Failure Is an Option

GRC-SuccessThroughFailure

Success and failure don’t have to be separate destinations. What detours have you encountered on your GRC journey?

I am a failure.

It’s time to come clean and admit that I have frequently (and at times remarkably) fallen short of what’s expected of me. Whether we choose to admit it or not, everybody fails. Einstein was written off as a dullard by his teachers. Abraham Lincoln failed at business, went bankrupt twice and was defeated in numerous campaigns for public office. Thomas Edison’s teachers told him he was “too stupid to learn anything.” JK Rowling was divorced, broke, depressed and on welfare. The list goes on and on. (You can read about more of these “failures” here.)

While I am certainly not trying to compare myself to these great men and women, the point is valid – no matter how successful one is perceived to be, the road taken to get there is often a bit bumpy. However, these bumps are often what jolt us forward and propel us to new discoveries.

Hall of Flame Outs
Speaking of my flops, they are many and some of them are quite spectacular! They span all facets of my life – family, friendship, parenting, school, and career – a venerable cornucopia of catastrophe. As this is a business-centric blog, I thought I’d withhold the personal drama and share some of the finer, “teachable” moments from my storied academic and professional history:

  • During my freshman year in college, I reveled in the fact that attendance to my classes was optional. My eagerness to exert this new found freedom of choice was rewarded with a fall sophomore semester on academic probation.

Lesson Learned: With great freedom, comes great responsibility.

  • I shook off my checkered academic past and landed a fine position with an internal audit group in a Chicago-based bank. After 2 ½ years of good performance and regular promotions, I abruptly left my cushy setup in downtown Chicago to join a technology consulting company out in the nether reaches of the suburbs (which increased my daily commute time by 1 ½ hours) and started consulting on operating systems that I knew absolutely nothing about for people that didn’t really seem to like me. After 6 months I left that job with no prospects of a new one.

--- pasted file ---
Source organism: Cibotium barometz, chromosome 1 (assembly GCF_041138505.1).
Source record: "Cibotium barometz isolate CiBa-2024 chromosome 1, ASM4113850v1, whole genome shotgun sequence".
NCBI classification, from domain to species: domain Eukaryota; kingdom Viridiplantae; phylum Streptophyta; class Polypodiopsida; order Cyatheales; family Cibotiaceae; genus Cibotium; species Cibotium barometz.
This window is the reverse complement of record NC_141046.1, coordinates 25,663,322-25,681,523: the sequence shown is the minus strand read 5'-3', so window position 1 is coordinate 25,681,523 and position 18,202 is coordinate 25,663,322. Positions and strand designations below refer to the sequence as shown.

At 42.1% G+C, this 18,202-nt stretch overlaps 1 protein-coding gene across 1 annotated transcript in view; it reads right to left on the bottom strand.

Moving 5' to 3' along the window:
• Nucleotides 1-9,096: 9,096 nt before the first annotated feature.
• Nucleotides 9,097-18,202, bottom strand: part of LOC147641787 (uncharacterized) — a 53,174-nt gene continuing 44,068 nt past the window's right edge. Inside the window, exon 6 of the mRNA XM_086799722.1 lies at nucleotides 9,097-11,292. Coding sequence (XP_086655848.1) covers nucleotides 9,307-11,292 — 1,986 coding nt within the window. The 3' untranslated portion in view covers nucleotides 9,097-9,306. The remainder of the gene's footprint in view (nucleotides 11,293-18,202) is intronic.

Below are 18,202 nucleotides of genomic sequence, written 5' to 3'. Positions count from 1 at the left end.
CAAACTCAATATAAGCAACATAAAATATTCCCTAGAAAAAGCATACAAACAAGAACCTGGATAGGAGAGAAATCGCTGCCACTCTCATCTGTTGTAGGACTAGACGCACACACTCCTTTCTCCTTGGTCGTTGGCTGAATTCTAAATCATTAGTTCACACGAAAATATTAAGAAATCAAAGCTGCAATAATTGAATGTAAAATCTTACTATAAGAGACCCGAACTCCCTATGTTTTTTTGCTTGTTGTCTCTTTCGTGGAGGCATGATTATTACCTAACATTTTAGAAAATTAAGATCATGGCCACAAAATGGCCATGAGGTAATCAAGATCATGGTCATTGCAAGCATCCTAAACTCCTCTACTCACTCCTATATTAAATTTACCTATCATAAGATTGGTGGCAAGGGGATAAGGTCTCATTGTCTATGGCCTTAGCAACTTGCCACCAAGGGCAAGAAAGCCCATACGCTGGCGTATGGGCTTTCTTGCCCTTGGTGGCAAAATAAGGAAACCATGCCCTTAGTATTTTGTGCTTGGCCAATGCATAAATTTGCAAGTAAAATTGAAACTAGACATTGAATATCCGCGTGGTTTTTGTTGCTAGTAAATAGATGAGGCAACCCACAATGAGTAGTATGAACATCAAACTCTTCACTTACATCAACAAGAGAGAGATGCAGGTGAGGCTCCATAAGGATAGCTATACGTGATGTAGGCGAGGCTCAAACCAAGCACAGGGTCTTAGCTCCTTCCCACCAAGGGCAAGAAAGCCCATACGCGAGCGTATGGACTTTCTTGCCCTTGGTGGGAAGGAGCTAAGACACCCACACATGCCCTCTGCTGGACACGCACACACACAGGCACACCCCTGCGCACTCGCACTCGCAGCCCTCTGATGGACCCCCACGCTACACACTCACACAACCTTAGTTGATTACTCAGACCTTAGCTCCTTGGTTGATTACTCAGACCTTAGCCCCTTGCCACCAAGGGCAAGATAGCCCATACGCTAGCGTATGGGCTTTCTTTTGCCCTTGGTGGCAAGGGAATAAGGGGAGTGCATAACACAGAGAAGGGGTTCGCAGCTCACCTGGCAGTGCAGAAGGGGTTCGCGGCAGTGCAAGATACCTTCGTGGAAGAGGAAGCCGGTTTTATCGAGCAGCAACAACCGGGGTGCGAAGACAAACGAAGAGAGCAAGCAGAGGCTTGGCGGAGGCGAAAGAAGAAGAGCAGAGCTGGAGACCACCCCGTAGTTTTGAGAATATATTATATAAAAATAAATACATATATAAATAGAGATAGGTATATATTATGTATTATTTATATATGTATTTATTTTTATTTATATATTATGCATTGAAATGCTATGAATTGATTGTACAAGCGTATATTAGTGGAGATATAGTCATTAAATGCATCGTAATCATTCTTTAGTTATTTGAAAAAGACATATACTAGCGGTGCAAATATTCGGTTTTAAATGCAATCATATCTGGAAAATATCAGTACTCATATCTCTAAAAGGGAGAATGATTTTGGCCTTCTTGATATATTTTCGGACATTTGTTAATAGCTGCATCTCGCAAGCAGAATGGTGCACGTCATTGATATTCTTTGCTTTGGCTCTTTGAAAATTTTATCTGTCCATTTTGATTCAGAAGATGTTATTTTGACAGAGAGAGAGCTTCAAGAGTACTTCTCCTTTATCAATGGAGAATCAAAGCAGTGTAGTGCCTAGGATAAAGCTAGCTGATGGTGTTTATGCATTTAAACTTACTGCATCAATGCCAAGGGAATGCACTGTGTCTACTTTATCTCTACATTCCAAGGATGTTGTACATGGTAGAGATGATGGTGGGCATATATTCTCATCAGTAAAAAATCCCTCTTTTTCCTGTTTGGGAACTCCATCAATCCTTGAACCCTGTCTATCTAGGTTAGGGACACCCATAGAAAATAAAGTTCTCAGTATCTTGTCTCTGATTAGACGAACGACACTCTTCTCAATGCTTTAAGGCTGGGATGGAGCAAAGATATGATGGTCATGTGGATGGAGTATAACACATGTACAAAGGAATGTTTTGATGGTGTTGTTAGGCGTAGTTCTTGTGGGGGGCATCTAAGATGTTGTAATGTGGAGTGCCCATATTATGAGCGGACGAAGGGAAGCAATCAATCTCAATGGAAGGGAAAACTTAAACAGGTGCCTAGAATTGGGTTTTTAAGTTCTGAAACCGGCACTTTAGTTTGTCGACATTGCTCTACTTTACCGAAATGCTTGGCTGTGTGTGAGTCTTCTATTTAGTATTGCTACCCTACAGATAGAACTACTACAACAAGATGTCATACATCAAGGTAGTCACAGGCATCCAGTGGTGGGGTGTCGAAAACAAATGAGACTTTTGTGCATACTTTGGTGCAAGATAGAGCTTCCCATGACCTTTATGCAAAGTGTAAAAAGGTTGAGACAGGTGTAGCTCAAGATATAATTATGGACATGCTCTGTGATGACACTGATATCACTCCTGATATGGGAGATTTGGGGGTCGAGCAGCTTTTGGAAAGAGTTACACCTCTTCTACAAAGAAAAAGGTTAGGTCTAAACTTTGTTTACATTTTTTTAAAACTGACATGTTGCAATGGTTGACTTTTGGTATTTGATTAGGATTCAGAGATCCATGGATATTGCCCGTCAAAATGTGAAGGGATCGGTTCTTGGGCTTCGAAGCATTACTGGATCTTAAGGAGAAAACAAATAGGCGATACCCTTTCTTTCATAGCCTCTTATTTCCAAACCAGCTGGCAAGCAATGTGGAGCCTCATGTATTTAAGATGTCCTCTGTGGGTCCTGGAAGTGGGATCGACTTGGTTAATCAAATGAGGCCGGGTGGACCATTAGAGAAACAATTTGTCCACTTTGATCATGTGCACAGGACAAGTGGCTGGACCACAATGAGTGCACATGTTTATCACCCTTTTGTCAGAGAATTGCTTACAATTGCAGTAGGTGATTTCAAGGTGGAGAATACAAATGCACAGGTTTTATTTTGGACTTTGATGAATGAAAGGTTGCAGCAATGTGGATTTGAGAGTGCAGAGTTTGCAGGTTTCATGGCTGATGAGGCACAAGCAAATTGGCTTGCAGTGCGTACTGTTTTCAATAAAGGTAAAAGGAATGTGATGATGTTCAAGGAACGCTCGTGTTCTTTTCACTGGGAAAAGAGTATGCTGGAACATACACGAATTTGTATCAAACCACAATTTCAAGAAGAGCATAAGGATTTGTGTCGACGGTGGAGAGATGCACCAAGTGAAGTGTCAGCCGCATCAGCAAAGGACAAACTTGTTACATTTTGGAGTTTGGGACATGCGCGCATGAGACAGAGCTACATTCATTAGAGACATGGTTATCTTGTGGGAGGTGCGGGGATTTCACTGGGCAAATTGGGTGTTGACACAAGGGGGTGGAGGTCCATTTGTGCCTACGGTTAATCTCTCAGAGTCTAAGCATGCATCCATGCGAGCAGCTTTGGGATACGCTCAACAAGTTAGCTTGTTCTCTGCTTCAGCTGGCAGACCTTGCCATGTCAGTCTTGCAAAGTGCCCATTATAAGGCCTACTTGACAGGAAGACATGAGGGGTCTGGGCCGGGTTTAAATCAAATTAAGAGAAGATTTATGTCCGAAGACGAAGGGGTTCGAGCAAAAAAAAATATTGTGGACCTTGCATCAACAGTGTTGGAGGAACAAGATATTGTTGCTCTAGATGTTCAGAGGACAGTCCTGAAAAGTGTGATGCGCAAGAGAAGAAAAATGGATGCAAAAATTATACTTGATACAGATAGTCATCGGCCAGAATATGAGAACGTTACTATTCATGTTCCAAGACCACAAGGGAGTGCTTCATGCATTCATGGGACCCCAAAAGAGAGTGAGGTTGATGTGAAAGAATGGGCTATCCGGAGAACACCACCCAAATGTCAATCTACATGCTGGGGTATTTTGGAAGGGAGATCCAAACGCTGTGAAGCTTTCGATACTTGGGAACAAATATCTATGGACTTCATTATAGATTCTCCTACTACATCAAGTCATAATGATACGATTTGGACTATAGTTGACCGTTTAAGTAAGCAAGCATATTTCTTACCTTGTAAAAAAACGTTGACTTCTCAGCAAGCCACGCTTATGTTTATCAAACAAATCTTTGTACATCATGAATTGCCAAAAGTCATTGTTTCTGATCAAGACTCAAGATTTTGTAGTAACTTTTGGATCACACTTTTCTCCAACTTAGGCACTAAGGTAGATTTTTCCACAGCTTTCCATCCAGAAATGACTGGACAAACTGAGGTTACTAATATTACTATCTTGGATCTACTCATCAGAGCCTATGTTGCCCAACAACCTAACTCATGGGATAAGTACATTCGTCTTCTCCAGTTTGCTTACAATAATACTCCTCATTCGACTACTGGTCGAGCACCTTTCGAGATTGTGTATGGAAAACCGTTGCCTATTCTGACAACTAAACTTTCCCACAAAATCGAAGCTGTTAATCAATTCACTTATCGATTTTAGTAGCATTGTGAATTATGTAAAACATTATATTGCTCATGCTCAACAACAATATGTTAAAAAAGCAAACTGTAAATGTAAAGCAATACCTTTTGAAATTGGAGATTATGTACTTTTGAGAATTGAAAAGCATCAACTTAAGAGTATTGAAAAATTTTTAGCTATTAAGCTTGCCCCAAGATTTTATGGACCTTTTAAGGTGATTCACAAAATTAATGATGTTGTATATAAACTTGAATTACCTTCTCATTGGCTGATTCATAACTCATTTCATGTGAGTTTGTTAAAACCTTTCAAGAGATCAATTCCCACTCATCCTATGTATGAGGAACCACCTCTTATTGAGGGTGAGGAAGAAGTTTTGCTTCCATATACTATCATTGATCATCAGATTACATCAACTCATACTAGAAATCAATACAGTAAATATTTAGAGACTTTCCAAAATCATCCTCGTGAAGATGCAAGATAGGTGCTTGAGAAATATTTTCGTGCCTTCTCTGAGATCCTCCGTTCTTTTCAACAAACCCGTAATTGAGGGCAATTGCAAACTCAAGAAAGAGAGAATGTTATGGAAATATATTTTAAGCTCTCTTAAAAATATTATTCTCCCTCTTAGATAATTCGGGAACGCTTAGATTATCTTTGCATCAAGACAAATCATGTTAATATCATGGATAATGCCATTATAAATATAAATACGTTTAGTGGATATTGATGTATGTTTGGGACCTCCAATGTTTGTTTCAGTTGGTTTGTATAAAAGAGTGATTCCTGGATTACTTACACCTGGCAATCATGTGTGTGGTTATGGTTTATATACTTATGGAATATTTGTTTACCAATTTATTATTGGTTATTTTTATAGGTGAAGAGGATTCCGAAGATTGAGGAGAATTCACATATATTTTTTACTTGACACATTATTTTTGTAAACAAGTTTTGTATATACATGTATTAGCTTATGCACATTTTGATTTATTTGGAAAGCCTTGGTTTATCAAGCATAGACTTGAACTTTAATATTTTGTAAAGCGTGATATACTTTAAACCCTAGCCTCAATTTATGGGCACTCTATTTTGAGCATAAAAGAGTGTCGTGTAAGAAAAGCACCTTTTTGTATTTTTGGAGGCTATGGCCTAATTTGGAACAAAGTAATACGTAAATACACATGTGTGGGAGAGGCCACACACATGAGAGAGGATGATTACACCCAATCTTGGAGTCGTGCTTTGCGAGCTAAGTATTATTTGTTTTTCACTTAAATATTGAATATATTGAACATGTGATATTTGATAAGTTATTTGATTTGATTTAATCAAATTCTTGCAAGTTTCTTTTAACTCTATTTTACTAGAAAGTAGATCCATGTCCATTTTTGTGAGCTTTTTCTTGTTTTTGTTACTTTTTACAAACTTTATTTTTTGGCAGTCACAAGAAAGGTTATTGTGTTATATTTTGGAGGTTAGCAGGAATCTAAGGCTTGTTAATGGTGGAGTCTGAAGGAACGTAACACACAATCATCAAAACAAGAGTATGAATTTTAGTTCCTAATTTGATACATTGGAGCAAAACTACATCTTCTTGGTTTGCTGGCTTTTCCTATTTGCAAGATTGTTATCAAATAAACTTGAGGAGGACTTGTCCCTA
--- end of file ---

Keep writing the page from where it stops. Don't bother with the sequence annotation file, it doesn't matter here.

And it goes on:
Lesson Learned: The grass isn’t always greener on the other side. Take time to appreciate the benefits of your circumstances.

  • I moved on to an internal audit senior job at a Big 5 firm (yes, there were 5 of them back then). This group had a much greater focus on financial statement audit, which was something I had never done, and instead of asking for help I languished in silence and tried to just figure it out on my own. It should come as no surprise that I laid a big fat egg on each of my first two engagements and was effectively demoted for a short period of time thereafter.

Lesson Learned: No one ever got to the top without asking for directions at least once or twice along the way.

  • At that same job, my supervisor told me that I had a “confidence problem” that could be helped by watching the movie Top Gun. When I was asked to report back to him on what I had learned, I made the grave error of slipping in a joke about the movie, which made him very angry at me for some time. Oh, and he was my mentor.

Lesson Learned: Don’t look a gift horse in the mouth. Be grateful when others invest time in your growth.

  • On a technology-centered customer engagement, I was set to deploy a process that would impact thousands of users in the organization. At the 11th hour I detected a technical issue, and we made the decision to delay the rollout of the new process. However, I had already pulled access to all critical forms and reports and did not fully grant the appropriate rights back to all users. This led to a frantic call with my client to make sure access was properly reinstated.

Lesson Learned: The faintest pen is greater than the strongest memory. Keeping a checklist and a log of all actions ensures you can repeat the process in the future.

Lessons Learned from Letting It Out
Wow. I certainly feel like a weight has been lifted! I’ve shared these stories intermittently with my friends and more trusted colleagues, but this is the first time I’ve bared them for the entire world (or at least the readers of this blog) to see. Why would I do this? Well, aside from potentially limiting my future career options, I think these tales tell two things:

  1. Failure has been a constant in my career.
  2. These failures have not led to my ultimate downfall.

Besides not ending me as a professional in the audit and GRC space, they have proven to be the most invaluable lessons I have ever learned. Whenever I have failed, the great teachers and mentors in my life have encouraged me to ask myself, “How much will this impact you in one year’s time?” The answer in the vast majority of my failures is “probably not one bit.” The sun still came up the next day and the world did not end. Granted they gave me some very entertaining stories, but even as I write them today, I have gained so much more than that: I have perspective.

Without my many failures I have no idea where I’d be. However, if my failures have played a part in bringing me where I am today, then I am fortunate for having failed so spectacularly. I don’t often actively solicit comments at the end of these posts, but I’d love to hear your thoughts on this matter (mainly so I can take comfort in not being the only failure out there). I would appreciate any thoughts you have.

–Jason Rohlf, OrangePoint

This entry was posted in GRC, GRC Education and tagged . Bookmark the permalink.

One Response to Failure Is an Option

  1. Thea Currier says:

    It’s a relief to hear I’m not the only one!

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